TRALAC - Trade Law Centre

Big Push to Move AGOA Beyond Textiles

Wednesday, 20 July 2005

Source: Engineering News (South Africa)

U.S. Agriculture Secretary Mike Johanns announced a new programme to boost African farm produce exports on Tuesday as part of efforts to widen the range of products the poorest continent sells onto global markets.

Johanns made the announcement at a meeting in Senegal with the 37 beneficiaries of the U.S. African Growth and Opportunity Act (AGOA) whose impact in the poorest, non-oil producing countries has so far focused largely on textile exports.

He said the joint programme between his U.S. Department of Agriculture and the U.S. Agency for International Development (USAID) would improve agricultural pest monitoring in Africa to ease exports of fruit and other fresh produce.

The programme builds on existing schemes to develop African expertise in agriculture and related technologies, including pest control, monitoring and risk assessment, he said.

"Before your countries can export raw agricultural plant products, you must be able to meet international phytosanitary standards of importing countries," said Johanns, former state governor of Nebraska.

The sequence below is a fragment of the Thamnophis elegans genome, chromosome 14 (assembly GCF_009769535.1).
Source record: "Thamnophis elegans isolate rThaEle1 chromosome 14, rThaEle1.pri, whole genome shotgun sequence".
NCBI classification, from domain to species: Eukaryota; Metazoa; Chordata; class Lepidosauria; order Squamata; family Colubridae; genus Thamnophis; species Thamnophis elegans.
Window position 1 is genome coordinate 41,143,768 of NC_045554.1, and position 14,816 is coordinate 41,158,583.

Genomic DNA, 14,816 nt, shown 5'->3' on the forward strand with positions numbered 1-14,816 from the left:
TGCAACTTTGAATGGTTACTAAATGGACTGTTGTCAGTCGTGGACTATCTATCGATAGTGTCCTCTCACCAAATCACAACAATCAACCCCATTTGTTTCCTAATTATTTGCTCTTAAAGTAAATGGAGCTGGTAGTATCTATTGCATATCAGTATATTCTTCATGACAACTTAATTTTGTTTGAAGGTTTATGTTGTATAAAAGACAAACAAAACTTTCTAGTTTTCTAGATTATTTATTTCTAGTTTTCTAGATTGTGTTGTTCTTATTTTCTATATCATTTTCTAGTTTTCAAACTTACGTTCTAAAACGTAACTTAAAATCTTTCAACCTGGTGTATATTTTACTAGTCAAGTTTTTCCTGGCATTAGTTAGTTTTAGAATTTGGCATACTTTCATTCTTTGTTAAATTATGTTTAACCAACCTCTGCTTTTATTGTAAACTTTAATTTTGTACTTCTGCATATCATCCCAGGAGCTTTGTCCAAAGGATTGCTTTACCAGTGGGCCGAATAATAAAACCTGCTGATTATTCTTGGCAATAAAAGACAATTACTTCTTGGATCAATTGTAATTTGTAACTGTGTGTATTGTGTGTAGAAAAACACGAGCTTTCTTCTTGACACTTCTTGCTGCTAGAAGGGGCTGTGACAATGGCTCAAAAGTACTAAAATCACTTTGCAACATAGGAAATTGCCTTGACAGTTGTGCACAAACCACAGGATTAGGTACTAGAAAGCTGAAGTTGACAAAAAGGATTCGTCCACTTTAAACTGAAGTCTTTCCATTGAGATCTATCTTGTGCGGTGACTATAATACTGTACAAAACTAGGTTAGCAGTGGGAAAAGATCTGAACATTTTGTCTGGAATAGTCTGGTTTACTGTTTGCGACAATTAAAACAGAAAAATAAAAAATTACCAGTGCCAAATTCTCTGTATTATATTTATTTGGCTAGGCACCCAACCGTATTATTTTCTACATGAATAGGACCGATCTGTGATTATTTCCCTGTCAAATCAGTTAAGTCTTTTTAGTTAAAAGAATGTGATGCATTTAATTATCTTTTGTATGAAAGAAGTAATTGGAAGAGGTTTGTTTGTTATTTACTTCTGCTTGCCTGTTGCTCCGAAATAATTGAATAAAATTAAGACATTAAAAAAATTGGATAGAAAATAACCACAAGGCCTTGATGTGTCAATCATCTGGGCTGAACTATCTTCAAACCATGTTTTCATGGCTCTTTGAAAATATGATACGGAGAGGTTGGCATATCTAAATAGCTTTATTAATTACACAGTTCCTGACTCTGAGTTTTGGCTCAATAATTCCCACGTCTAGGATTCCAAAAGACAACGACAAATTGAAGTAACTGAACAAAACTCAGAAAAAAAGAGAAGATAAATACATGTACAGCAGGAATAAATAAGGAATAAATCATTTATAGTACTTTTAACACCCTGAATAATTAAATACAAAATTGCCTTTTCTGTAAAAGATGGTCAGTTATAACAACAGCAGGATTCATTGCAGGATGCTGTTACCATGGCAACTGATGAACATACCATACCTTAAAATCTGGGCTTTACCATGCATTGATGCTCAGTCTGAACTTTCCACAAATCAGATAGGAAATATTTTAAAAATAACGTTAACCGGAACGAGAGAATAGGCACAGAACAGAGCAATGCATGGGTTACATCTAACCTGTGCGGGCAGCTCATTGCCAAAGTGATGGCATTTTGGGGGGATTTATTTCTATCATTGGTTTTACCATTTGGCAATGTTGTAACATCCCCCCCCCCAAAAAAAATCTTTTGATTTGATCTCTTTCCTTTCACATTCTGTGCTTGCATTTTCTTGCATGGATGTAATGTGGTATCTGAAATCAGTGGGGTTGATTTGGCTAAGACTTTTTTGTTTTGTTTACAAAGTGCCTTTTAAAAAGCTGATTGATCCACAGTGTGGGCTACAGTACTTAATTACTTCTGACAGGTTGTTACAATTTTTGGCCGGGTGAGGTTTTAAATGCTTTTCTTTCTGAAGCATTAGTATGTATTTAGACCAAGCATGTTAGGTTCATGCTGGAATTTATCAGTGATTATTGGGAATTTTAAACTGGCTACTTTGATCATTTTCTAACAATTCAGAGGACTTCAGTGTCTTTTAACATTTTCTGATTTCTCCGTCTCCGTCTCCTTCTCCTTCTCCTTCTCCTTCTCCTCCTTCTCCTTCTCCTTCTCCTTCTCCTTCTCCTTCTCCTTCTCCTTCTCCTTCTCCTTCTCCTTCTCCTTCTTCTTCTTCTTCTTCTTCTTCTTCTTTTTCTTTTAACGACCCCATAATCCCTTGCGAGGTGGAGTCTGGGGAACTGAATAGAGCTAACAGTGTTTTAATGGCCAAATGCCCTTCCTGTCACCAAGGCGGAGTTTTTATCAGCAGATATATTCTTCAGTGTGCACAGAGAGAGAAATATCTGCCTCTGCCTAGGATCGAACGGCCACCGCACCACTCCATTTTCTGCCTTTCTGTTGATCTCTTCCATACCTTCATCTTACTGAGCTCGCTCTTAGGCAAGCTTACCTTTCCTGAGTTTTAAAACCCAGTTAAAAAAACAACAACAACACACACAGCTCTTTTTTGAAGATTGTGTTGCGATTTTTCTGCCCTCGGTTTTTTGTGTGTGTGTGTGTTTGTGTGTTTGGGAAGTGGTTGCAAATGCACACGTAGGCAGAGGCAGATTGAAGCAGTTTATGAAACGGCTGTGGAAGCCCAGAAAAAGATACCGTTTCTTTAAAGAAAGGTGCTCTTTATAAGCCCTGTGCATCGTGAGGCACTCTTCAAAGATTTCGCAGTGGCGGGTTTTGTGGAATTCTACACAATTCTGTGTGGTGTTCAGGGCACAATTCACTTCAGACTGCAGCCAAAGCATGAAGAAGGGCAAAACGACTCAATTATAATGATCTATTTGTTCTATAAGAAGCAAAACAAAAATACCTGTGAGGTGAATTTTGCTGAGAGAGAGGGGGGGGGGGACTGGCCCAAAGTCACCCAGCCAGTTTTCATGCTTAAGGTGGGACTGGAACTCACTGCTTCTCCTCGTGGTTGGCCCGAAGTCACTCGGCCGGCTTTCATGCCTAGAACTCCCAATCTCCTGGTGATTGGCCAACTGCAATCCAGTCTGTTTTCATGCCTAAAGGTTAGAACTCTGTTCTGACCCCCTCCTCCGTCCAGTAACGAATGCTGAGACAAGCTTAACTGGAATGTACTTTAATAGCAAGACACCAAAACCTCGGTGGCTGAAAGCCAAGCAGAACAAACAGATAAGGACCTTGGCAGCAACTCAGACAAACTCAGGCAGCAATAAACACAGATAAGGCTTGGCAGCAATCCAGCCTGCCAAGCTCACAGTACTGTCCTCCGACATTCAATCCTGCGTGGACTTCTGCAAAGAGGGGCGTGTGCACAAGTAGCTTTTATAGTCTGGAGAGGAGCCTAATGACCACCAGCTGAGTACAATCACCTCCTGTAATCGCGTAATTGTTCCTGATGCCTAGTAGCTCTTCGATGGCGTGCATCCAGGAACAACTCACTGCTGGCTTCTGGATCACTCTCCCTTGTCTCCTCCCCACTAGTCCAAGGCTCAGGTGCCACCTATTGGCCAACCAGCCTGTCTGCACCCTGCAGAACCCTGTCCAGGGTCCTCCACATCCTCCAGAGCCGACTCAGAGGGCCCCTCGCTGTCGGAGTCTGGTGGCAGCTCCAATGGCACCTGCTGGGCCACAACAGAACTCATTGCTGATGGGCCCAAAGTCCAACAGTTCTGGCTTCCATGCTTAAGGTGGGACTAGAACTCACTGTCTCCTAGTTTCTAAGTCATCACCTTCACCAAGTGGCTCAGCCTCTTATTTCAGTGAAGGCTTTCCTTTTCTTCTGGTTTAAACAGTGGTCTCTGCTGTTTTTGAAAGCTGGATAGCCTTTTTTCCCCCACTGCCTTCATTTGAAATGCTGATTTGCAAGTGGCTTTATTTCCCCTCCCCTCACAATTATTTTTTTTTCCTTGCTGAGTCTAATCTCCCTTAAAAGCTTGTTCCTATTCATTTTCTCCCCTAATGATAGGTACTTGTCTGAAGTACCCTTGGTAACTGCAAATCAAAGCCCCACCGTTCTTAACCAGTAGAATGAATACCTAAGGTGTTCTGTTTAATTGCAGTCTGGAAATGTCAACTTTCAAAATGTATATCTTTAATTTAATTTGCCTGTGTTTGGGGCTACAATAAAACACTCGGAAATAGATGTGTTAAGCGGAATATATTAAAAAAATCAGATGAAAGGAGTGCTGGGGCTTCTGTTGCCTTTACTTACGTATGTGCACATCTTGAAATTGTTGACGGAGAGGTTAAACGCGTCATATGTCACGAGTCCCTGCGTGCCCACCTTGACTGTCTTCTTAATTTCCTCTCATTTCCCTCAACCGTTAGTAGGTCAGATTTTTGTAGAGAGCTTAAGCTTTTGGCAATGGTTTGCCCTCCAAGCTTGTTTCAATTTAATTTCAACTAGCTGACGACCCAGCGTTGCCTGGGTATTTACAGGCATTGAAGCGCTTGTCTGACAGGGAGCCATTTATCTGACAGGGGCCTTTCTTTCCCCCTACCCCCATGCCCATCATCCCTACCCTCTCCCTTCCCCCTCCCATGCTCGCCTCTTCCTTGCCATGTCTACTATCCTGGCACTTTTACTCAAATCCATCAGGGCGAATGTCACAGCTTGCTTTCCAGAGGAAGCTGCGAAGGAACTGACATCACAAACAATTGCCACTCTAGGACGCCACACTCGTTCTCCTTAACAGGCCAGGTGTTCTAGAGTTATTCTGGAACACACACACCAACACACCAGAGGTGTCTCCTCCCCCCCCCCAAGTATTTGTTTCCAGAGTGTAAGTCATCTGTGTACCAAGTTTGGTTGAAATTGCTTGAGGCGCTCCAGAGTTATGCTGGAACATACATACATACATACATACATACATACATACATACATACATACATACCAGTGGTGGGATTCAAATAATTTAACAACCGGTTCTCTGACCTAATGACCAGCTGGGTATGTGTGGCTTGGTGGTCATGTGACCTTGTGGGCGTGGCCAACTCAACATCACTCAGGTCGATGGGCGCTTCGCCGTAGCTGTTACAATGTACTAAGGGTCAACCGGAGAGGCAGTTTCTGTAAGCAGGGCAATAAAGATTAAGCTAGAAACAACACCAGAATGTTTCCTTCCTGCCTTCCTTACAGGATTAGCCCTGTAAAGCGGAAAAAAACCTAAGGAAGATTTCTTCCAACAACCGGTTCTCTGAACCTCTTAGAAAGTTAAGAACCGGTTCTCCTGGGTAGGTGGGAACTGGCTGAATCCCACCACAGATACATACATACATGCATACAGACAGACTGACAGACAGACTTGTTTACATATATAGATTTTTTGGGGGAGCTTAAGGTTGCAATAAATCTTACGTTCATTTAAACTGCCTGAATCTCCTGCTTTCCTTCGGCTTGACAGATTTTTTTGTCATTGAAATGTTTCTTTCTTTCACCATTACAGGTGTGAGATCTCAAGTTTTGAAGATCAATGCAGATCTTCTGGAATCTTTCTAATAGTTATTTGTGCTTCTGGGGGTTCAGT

Cindy Courville, special assistant to President George W. Bush and senior director for African affairs at the National Security Council, told Tuesday's meeting Africa must transform its subsistence farming into a "vibrant commercial agriculture sector".

Agricultural exports from AGOA countries to the United States topped $1 billion in 2004, 41 percent higher than when the scheme was launched in 2000, Johanns said.

But growth in exports of agricultural produce -- the mainstay of many of the continent's poorest economies -- have lagged growth in oil shipments. Overall AGOA exports to the United States shot up by 88 percent in 2004 but the non-oil component was up a more moderate 22 percent.

A key focus of this week's meeting in Senegal's capital Dakar is how to ensure African countries take better advantage of the AGOA legislation, which gives preferential access to the U.S. market for some 6,000 products.

In a recorded speech to the conference on Monday Bush announced a separate Africa Global Competitiveness Initiative which also aims to make AGOA more effective.

USAID assistant administrator for Africa Lloyd Pierson said the initiative would involve the announcement within the next week of a fourth regional trade hub to add to existing hubs in Botswana, Kenya and Ghana.

The hubs would promote increased trade under the AGOA provisions by supplying better information about business opportunities in Africa and improving communication with potential partners in the United States, Pierson said.

Lasting five years, the new initiative would receive more than double the $70 million funding allotted for the previous four-year programme, he added.